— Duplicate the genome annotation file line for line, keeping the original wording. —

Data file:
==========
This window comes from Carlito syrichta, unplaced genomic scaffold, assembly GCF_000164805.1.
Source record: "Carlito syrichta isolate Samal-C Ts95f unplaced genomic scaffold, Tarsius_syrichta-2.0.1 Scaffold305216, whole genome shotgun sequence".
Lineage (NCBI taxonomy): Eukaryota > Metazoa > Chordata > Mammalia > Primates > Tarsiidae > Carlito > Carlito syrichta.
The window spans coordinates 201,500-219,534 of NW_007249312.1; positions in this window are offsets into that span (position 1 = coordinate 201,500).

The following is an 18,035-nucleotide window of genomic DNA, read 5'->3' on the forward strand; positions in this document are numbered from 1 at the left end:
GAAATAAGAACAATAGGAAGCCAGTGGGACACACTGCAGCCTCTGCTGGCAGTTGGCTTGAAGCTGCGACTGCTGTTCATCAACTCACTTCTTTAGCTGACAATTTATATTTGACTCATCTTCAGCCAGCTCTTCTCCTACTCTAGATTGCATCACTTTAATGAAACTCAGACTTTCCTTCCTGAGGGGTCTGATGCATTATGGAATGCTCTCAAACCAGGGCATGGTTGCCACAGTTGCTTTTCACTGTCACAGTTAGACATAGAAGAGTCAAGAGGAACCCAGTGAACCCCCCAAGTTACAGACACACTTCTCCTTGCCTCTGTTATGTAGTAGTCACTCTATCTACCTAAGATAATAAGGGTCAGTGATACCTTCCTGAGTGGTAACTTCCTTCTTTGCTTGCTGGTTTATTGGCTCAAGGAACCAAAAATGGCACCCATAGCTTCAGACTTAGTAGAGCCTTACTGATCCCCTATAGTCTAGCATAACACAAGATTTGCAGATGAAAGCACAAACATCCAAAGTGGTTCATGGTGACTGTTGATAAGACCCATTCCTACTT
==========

This window comes from Carlito syrichta, unplaced genomic scaffold, assembly GCF_000164805.1.
Source record: "Carlito syrichta isolate Samal-C Ts95f unplaced genomic scaffold, Tarsius_syrichta-2.0.1 Scaffold305216, whole genome shotgun sequence".
Lineage (NCBI taxonomy): Eukaryota > Metazoa > Chordata > Mammalia > Primates > Tarsiidae > Carlito > Carlito syrichta.
The window spans coordinates 201,500-219,534 of NW_007249312.1; positions in this window are offsets into that span (position 1 = coordinate 201,500).

The following is an 18,035-nucleotide window of genomic DNA, read 5'->3' on the forward strand; positions in this document are numbered from 1 at the left end:
GAAATAAGAACAATAGGAAGCCAGTGGGACACACTGCAGCCTCTGCTGGCAGTTGGCTTGAAGCTGCGACTGCTGTTCATCAACTCACTTCTTTAGCTGACAATTTATATTTGACTCATCTTCAGCCAGCTCTTCTCCTACTCTAGATTGCATCACTTTAATGAAACTCAGACTTTCCTTCCTGAGGGGTCTGATGCATTATGGAATGCTCTCAAACCAGGGCATGGTTGCCACAGTTGCTTTTCACTGTCACAGTTAGACATAGAAGAGTCAAGAGGAACCCAGTGAACCCCCCAAGTTACAGACACACTTCTCCTTGCCTCTGTTATGTAGTAGTCACTCTATCTACCTAAGATAATAAGGGTCAGTGATACCTTCCTGAGTGGTAACTTCCTTCTTTGCTTGCTGGTTTATTGGCTCAAGGAACCAAAAATGGCACCCATAGCTTCAGACTTAGTAGAGCCTTACTGATCCCCTATAGTCTAGCATAACACAAGATTTGCAGATGAAAGCACAAACATCCAAAGTGGTTCATGGTGACTGTTGATAAGACCCATTCCTACTT